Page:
Eli Yishai first started working for the Shas Party in 1984 shortly after completing his military service, and began his political career as an aide to Nissim Ze’ev, who was then a member of the Jerusalem Municipal Council and one of Shas’s founders.
Yishai soon began working his way up the hierarchy of power in the movement, first as a Jerusalem Municipal Council member himself, then as an assistant to new Shas interior minister Arye Deri, entering Knesset for the party in 1996 and assuming the role of welfare minister, finally inheriting the leadership of Shas when Deri was convicted on bribery charges and sent to prison.
So after more than 30 years as a central figure in Shas, it was perhaps unsurprising that when Yishai announced to massed ranks of reporters and cameramen that he was forming a new party in December, he seemed almost dazed and shocked at himself – as if he could not quite believe what he had done.
Since then, Yishai has built his new Yahad party, pitching it as a new political union of Sephardim and Ashkenazim, haredi and national-religious, while moving sharply to the political Right in order to gain hard-line voters from both those communities.
To this end, he united the Yahad electoral list with the hard-right Otzma Yehudit Party in order to attract the fiercely nationalistic voters on the Right and in the settlement movement.
In conversation with The Jerusalem Post
this week, the new party leader described his vision for Yahad, and spoke out uncompromisingly against any territorial concessions to the Palestinians, and equally strongly in favor of preserving the status quo on matters of religion and state.
“I always had a dream for the Jewish people, and the Yahad party is the realization of my dream to bring together Sephardim, Ashkenazim, those who wear black yarmulkes and knitted yarmulkes, religious, secular,” he explained.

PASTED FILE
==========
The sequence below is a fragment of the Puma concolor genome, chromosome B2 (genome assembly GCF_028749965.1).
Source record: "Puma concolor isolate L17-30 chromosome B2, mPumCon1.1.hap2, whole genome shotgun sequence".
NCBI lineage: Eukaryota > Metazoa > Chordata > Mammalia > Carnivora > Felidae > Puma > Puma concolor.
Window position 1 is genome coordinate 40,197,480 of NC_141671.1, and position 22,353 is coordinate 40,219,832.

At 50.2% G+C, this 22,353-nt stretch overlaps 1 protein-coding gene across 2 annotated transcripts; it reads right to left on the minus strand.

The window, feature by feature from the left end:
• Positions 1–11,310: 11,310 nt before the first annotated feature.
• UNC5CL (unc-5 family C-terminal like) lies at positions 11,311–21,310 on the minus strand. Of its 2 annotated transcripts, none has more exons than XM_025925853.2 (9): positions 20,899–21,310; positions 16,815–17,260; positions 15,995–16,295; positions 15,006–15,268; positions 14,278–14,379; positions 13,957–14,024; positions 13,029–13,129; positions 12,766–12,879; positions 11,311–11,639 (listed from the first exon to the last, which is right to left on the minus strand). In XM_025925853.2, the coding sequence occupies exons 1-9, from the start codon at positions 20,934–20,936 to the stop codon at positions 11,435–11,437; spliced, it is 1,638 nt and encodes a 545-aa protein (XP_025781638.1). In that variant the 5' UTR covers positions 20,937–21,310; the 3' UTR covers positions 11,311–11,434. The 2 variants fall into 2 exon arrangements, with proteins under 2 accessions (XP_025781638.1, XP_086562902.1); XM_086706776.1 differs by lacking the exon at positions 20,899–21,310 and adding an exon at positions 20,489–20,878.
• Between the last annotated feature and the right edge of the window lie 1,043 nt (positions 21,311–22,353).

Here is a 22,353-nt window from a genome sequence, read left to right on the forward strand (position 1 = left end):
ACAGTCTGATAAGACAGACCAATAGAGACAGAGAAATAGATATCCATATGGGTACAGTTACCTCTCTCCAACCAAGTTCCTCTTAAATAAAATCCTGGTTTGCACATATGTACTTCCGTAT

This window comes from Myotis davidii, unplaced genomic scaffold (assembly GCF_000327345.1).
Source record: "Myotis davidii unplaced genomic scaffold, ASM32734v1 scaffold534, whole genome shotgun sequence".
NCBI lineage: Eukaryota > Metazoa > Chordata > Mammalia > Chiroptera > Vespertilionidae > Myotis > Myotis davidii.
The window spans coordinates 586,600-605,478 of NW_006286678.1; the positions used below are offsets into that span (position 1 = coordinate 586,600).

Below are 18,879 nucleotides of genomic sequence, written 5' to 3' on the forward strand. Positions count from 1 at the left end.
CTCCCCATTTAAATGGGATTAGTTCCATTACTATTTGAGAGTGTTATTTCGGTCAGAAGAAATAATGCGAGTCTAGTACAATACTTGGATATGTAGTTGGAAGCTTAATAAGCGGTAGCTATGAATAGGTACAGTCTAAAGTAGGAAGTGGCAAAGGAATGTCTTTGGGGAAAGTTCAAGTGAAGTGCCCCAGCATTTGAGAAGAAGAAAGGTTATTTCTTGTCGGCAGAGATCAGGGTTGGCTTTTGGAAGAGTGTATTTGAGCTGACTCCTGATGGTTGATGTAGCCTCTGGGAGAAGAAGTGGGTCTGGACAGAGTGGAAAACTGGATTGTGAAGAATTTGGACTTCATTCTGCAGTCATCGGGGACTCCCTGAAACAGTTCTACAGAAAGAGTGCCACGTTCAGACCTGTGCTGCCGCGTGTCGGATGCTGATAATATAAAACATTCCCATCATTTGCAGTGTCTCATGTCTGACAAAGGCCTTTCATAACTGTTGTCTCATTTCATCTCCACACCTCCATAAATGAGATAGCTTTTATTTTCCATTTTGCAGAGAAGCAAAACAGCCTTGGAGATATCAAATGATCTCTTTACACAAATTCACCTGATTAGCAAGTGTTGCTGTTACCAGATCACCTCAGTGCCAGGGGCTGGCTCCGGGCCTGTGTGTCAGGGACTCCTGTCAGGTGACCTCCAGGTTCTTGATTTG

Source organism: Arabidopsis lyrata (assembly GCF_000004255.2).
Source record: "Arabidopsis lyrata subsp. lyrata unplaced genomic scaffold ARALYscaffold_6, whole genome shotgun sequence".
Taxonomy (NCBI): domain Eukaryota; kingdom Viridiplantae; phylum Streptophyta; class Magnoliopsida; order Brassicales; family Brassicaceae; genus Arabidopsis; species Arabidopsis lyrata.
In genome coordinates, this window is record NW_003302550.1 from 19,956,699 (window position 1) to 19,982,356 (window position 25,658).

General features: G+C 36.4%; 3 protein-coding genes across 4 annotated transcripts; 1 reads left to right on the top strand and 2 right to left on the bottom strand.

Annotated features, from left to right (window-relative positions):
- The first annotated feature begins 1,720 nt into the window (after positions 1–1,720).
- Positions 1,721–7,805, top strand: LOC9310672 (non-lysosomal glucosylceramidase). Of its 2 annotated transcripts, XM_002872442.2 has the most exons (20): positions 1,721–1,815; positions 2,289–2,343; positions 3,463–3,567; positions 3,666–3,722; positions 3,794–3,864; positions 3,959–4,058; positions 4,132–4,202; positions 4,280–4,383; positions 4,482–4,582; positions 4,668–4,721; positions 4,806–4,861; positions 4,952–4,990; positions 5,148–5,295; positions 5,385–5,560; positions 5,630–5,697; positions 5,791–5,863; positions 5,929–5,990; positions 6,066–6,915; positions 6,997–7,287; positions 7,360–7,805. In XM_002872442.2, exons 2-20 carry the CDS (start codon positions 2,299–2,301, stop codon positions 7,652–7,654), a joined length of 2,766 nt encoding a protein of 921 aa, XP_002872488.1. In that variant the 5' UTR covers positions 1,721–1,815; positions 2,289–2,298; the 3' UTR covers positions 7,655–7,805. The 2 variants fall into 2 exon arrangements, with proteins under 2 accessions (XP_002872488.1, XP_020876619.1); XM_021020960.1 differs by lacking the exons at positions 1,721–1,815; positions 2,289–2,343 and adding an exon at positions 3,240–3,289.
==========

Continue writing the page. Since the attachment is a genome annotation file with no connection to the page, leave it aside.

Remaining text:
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“When we go to the Western Wall or many synagogues, there are always a mixture of people – haredi, national-religious, non-religious, Sephardim, Ashkenazim, basically everyone together.
“Why is it then that in the Knesset, everyone has their own parties – haredim by themselves, Sephardi by themselves, everyone by themselves.
Why aren’t we all together? “It’s only when we’re together that we will be able to deal better with the our national issues, and especially the problems faced by the weaker sectors of society. I came from the weaker sectors,” he continued, in reference to poverty and socioeconomic disparities in Israel.
Turning to diplomatic and security affairs, Yishai was strident in ruling out giving up any territory to the Palestinians.
“I want to protect the Land of Israel. We need to do this together, not while fighting each other,” he said, describing negotiations with the Palestinian Authority as a fallacy.
“Unfortunately, there is no negotiation with the Palestinians, all there is giving and more giving, They are not willing to recognize a Jewish state even on a declarative basis.
“There’s not much difference between [Palestinian Authority President] Abu Mazen [Mahmoud Abbas] and Hamas; he [Abbas] also doesn’t want to recognize Israel.
“In all of his schools, he’s raising their children to be shahids [martyrs]. Is this negotiation?” he asked.
“I am in favor of economic peace, but it is impossible to give away any territory from the Land of Israel; I do not believe in this. We are against returning territory.”
Nevertheless, Yishai led the Shas Party when it was a coalition partner in the Olmert government between 2006 and 2009, during which time far-reaching territorial concessions were offered to the Palestinian Authority by then-prime minister Ehud Olmert.
And Shas under Yishai’s leadership was also a partner in Prime Minister Benjamin Netanyahu’s government during the settlement freeze in 2010, designed to bring Abbas back to the negotiation table.
Yishai contended, however, that he had opposed both policies verbally and would not agree to any future settlement freeze.
“We opposed what Olmert was offering to the Palestinians, and I voted against the settlement freeze. I am in favor of building in every place where there are Jews; there is no reason not to build.”
And Yishai’s stridency was also clearly on display when he spoke of the many issues pertaining to religion and state that the outgoing Knesset addressed or sought to reform.
In particular, the MK criticized the law for haredi conscription passed last year, saying it had damaged efforts to recruit men from the ultra-Orthodox community to military and national service.